AI Act: where do we stand?

IRIS 2023-6:1/5

Justine Radel-Cormann

European Audiovisual Observatory

On 21 April 2021, the European Commission (EC) presented a proposal for a Regulation laying down harmonised rules on artificial intelligence and amending certain Union legislative acts (Artificial Intelligence Act - ‘AI Act’) (see IRIS 2021-6:1/25 presenting the Commission’s proposal).

Since then, the Council of the EU and the European Parliament (EP) Committee on Internal Market and Consumer Protection (IMCO) and on Civil Liberties, Justice and Home Affairs (LIBE) have started their work. Although the European Commission published its proposal about two years ago, substantial digital evolutions (e.g. OpenAI and its diverse services) have erupted in the course of the last months, providing the institutions with plenty generative AI content to reflect on. In Ferbuary 2023, the institutions committed themselves to ensure substantial progress on the AI file in their joint Declaration 2023-24, and agreed on its high level of priority.

The text that the institutions will negotiate in the future follows a risk-based approach: it will establish obligations for providers and users depending on the level of risk of AI - as identified by the future Regulation.  

State of the process: 

The Council of the European Union adopted its General Approach in December 2022 and the European Parliament is likely to adopt its negotiating mandate with a view to adopt the AI Act during the June plenary session. Once the latter has adopted its negotiating mandate, the institutions will enter negotiations (the so-called ‘trilogues’) with a view to reaching an agreement on the EC’s proposal. 

European Parliament:

IMCO and LIBE were appointed as the responsible joint committee in December 2021, with Member of the European Union Parliament (MEP) Brando Benifei (IMCO, Italian, S&D group) and MEP Dragoş Tudorache (LIBE, Romanian, Renew group) as rapporteurs of the text. Together, they prepared a draft negotiating mandate, which IMCO and LIBE MEPs agreed on (vote in committee), on 11th May 2023.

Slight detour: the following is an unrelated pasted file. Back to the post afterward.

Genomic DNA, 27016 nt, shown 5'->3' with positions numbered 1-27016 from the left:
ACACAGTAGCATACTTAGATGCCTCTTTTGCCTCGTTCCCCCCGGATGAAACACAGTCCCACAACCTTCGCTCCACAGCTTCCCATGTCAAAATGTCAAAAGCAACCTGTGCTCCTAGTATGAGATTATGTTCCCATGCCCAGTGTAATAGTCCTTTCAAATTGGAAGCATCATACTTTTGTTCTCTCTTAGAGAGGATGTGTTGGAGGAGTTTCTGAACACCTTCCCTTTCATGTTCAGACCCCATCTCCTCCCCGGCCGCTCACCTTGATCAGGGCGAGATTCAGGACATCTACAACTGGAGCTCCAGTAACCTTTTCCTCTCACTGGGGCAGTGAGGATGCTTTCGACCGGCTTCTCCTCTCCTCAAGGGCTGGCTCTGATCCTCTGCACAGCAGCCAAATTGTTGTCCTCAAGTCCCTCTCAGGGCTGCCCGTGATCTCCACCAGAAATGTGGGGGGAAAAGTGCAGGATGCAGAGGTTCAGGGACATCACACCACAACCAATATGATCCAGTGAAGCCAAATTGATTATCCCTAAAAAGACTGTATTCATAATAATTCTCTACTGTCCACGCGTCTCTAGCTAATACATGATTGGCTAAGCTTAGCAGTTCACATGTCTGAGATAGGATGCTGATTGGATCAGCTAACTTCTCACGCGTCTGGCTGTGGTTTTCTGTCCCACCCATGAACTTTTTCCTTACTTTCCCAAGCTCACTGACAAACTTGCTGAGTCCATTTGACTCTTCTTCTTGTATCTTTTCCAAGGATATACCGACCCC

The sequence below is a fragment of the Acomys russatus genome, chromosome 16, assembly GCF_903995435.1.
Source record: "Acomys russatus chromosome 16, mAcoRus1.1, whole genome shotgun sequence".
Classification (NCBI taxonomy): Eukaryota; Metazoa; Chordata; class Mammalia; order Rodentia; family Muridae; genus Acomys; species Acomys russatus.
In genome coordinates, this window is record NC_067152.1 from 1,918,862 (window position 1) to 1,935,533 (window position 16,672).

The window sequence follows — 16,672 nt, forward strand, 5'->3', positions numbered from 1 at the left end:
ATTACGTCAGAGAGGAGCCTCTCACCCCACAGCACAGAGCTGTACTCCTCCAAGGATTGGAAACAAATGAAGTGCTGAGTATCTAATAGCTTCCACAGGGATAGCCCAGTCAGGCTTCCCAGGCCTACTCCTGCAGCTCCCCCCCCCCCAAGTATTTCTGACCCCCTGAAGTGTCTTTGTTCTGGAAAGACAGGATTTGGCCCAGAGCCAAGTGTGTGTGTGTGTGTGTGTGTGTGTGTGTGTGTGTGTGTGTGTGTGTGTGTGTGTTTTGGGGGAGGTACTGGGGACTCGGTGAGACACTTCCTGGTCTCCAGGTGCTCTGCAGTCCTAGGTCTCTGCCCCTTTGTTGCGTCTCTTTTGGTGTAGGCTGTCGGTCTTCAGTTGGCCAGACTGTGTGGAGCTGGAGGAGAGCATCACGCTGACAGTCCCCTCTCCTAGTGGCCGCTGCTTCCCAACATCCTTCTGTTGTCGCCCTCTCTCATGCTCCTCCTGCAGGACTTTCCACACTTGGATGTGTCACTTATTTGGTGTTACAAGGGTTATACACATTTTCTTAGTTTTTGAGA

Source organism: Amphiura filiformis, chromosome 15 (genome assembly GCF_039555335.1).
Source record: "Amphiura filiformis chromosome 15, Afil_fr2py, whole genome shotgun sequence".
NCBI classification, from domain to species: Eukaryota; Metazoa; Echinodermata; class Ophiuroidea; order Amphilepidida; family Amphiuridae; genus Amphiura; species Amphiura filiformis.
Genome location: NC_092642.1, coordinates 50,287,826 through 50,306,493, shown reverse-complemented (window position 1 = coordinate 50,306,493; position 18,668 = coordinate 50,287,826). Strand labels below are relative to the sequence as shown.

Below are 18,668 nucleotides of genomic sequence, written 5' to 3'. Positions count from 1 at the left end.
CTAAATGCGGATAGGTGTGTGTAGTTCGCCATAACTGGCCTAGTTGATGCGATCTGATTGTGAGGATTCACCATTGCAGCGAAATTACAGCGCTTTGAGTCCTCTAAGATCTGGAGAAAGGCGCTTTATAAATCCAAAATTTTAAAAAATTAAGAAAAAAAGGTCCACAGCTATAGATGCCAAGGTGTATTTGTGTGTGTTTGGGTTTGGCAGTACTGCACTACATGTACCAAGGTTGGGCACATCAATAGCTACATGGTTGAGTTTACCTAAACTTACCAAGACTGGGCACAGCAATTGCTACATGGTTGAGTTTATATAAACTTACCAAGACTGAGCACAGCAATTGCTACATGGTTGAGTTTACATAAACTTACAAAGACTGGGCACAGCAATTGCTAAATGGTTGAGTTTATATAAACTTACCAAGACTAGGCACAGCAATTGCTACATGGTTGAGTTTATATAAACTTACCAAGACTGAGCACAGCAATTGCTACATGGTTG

The European Parliament aims to adopt a horizontal text that is present-efficient and future-proof. In the current compromise text, the MEPs agreed on the types of AI and their corresponding obligations. Among the list, we can count: forbidden AI services that bear unacceptable risks (e.g. real-time remote biometric identification in publicly accessible places), high-risk AI with strict obligations (e.g. recommendation systems used by social media platforms categorised as VLOPs under the DSA), and general-purpose AI (e.g generative AI services such as ChatGPT). Generative AI shall abide by transparency rules that may impact the audiovisual world in the future: MEPs want the systems to disclose content generated by AI, and be built in a way that prevents from generating illegal content. Besides, generative AI services shall publish summaries of copyrighted data used for training the programmes. 

Since the text is very much horizontal, it could require institutions to set up vertical rules, which could be more specific and adapted to relevant-related topics (such as cultural and creative industries).

It is worth noting that no more than five other committees presented opinions on the text during last summer 2022, among which the Committee on Culture and Education (CULT). CULT suggested amendments obliging AI systems to be transparent when they recommend, disseminate and order news or creative and cultural content (see amendment 55). 

Each of these opinions will be taken into account in the final version of the EP’s negotiating mandate. 

Council of the EU: 

The Council of the European Union adopted its General Approach on the AI Act in early December 2022. One can note that member states of the EU would like to prohibit the use of AI for social scoring by private actors. Furthermore, although prohibited, real-time remote biometric identification in publicly accessible spaces could exceptionally be allowed for law enforcement authorities.

Next steps:

All MEPs are invited to debate the joint committee’s draft during the June plenary session (12-15 June 2023), and consequently vote on the draft negotiating mandate (endorse or reject it). Once adopted in plenary session, the report and the opinions will together represent the EP's position ('negotiating mandate'). Interinstitutional negotiations should follow, using the Commission's Proposal read in the light of the Council's General Approach and the EP's negotiating mandate.


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IRIS 2021-6:1/25 European Commission: Proposal for an Artificial Intelligence Act   

This article has been published in IRIS Legal Observations of the European Audiovisual Observatory.